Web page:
Keep your 2021 financial plan on track.
Financial security doesn’t happen accidentally. Just as an ounce of prevention is worth a pound of cure, avoiding certain mistakes can mean living a fulfilling life with peace of mind. This comes from feeling organized and in control, free from worry with more time spent with the people you love.
As a nation and members of the human race, we’ve been through so much in 2020, and we have learned. Start fresh in 2021 with renewed hope and purpose and focus on what you want in this life!
In my 30+ years as a financial advisor, I’ve come to identify 15 often-unconscious mistakes that people make over and over again. These human errors consistently throw them off track from realizing the financial goals they’ve worked so hard to attain. And sometimes there’s no chance for recovery. There’s no problem or crisis that should ever allow anyone to fall off course from making their dreams a reality—not even a pandemic!
These 15 common mistakes are described in detail in a white paper available on my website. Here’s the most important one: Using the wrong benchmark.
It’s probably the most common mistake, and it’s a big one. People who track the S&P 500 or any of the large indexes often cause themselves unnecessary stress and angst. They compare an index to their portfolio and wonder why they aren’t doing better.
There are indeed times when less really is more. I won’t get into the math of compounding in this article (our white paper will lay it out for you). The impact of when returns are generated will have a huge impact on the growth of your portfolio, and there will be times when a 6% average annual return on one portfolio and a 6% average on another portfolio end up with very different values. Over time it could mean hundreds of thousands of dollars of gains you missed out on. I am not kidding; it is a big deal!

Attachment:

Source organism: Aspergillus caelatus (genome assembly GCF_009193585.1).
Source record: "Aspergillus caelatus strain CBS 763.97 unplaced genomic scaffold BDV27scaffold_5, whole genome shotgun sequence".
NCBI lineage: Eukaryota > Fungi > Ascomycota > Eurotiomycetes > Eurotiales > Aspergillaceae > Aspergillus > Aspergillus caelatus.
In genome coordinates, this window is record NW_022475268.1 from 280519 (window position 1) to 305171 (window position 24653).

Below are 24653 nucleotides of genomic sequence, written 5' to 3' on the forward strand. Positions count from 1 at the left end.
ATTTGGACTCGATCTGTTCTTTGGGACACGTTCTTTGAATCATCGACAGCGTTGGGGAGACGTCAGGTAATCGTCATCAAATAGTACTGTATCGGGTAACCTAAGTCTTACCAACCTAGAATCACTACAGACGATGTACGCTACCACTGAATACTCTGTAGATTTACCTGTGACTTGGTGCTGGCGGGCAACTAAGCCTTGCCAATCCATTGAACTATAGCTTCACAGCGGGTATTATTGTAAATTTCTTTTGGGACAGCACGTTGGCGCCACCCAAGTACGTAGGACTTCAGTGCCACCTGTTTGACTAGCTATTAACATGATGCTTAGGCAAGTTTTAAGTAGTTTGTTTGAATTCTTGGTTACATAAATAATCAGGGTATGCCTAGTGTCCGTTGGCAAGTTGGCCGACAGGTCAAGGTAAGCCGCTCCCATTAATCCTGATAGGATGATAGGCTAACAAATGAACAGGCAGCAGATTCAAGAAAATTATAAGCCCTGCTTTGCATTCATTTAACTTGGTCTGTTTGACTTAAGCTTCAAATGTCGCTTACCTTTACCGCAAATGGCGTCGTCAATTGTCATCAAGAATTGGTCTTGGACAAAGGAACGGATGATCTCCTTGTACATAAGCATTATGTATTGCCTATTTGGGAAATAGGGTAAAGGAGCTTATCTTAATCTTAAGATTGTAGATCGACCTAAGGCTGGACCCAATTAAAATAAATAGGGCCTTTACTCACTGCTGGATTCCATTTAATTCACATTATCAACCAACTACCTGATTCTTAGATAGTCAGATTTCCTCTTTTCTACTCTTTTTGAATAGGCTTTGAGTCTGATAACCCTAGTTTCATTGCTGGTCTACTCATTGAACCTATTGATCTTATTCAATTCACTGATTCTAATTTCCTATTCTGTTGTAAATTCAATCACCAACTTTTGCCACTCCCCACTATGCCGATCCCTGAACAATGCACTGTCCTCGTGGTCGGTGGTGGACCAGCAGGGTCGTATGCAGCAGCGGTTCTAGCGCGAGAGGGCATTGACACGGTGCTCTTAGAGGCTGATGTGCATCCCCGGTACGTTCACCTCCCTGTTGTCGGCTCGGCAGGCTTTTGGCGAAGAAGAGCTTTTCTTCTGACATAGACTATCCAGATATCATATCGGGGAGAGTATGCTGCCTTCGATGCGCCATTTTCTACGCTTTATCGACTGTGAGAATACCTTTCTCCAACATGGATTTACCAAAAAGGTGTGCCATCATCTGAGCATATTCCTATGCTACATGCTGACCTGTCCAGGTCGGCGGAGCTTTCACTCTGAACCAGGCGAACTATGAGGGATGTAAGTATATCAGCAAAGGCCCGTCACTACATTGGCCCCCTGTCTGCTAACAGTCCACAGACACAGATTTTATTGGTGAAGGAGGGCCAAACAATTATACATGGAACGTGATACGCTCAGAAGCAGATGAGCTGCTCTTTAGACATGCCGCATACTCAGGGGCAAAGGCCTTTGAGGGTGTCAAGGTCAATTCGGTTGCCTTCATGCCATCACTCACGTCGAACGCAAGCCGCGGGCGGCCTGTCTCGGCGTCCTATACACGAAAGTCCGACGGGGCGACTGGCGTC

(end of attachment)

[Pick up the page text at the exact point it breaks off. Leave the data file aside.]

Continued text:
In addition to how the math of returns works out, indexes also make poor benchmarks because they rarely line up with your portfolio. To be a credible benchmark, the index and portfolio must have similar assets, similar holding periods, and similar weightings. It’s important to compare apples to apples.
Lots of factors make your personal portfolio different from a general index. Indexes are 100% one asset class or another, for example, all equities or all bonds or commodities. Your portfolio should be much more diversified and contain stocks, bonds, money market accounts and maybe some real estate and other inflation hedges.
Don’t compare your return to a benchmark or try to beat the S&P 500. The return you need to meet your goals is the benchmark. We meet them or we don’t … over time.
If a portion of the portfolio is underperforming, understand why and whether it could be temporary. Rebalance and make course corrections to align it to the original plan design. Eventually, with some attention and tweaking from time to time, this process should bring returns to the expected level needed to meet your objectives. This is the only thing you should worry about.
COVID has had a big impact in terms of how people are aligning their expenses. You may be surprised to learn that the savings rate in America is now higher than it’s been in 30 years. What are you doing with that money?
Use this as your big opportunity to take control of your finances—see exactly where the money has been spent in 2020 and move forward into 2021 with this intent: Instead of wondering where your money went … tell it where you want it to go!
If you’re unable to get the assistance of a financial advisor, there are plenty of tools to get you on the right financial path—Quicken, Quickbooks, Simplify or Mint, just to name a few.
In 2021, avoiding just one of the 15 common mistakes can make a world of difference. Imagine what your life would look like understanding the others as well! Change the trajectory of your financial life forever. It’s all about peace of mind knowing you’re optimized, organized and in control.
To obtain the white paper outlining all 15 mistakes, log onto https://keyfinancialinc.com/county-lines/.
Patricia C. Brennan CFP®,
CEO of Key Financial, Inc., 1045 Andrew Dr.,
Suite A, West Chester. 610-429-9050; PBrennan@KeyFinancialInc.com.
Securities offered through Royal Alliance Associates, Inc., member FINRA/SIPC. Insurance services offered through Patricia Brennan are independent of Royal Alliance Associates, Inc. Advisory services offered through Key Financial, Inc., a registered investment advisor not affiliated with Royal Alliance Associates, Inc.
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